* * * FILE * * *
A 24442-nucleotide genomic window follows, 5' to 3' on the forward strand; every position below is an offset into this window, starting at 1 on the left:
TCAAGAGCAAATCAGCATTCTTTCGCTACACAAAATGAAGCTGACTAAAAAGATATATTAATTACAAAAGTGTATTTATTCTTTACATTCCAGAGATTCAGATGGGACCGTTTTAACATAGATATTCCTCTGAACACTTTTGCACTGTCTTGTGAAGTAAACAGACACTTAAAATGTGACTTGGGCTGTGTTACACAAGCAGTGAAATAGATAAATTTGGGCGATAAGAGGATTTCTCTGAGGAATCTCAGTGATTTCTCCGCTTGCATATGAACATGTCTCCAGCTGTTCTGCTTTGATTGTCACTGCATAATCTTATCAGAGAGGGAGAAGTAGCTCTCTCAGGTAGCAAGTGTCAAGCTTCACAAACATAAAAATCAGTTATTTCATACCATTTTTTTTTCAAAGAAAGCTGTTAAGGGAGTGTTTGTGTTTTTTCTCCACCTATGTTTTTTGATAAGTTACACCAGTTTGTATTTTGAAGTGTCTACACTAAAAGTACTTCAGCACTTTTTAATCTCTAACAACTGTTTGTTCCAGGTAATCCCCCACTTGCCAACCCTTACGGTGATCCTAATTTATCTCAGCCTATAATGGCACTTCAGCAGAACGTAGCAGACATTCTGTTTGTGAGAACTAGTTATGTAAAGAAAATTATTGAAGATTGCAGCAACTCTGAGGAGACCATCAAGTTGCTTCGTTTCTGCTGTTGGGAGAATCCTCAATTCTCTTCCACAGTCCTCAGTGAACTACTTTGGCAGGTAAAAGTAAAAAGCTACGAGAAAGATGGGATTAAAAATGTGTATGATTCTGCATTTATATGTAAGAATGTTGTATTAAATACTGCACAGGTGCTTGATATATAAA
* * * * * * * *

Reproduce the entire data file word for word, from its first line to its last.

A 24442-nucleotide genomic window follows, 5' to 3' on the forward strand; every position below is an offset into this window, starting at 1 on the left:
TCAAGAGCAAATCAGCATTCTTTCGCTACACAAAATGAAGCTGACTAAAAAGATATATTAATTACAAAAGTGTATTTATTCTTTACATTCCAGAGATTCAGATGGGACCGTTTTAACATAGATATTCCTCTGAACACTTTTGCACTGTCTTGTGAAGTAAACAGACACTTAAAATGTGACTTGGGCTGTGTTACACAAGCAGTGAAATAGATAAATTTGGGCGATAAGAGGATTTCTCTGAGGAATCTCAGTGATTTCTCCGCTTGCATATGAACATGTCTCCAGCTGTTCTGCTTTGATTGTCACTGCATAATCTTATCAGAGAGGGAGAAGTAGCTCTCTCAGGTAGCAAGTGTCAAGCTTCACAAACATAAAAATCAGTTATTTCATACCATTTTTTTTTCAAAGAAAGCTGTTAAGGGAGTGTTTGTGTTTTTTCTCCACCTATGTTTTTTGATAAGTTACACCAGTTTGTATTTTGAAGTGTCTACACTAAAAGTACTTCAGCACTTTTTAATCTCTAACAACTGTTTGTTCCAGGTAATCCCCCACTTGCCAACCCTTACGGTGATCCTAATTTATCTCAGCCTATAATGGCACTTCAGCAGAACGTAGCAGACATTCTGTTTGTGAGAACTAGTTATGTAAAGAAAATTATTGAAGATTGCAGCAACTCTGAGGAGACCATCAAGTTGCTTCGTTTCTGCTGTTGGGAGAATCCTCAATTCTCTTCCACAGTCCTCAGTGAACTACTTTGGCAGGTAAAAGTAAAAAGCTACGAGAAAGATGGGATTAAAAATGTGTATGATTCTGCATTTATATGTAAGAATGTTGTATTAAATACTGCACAGGTGCTTGATATATAAA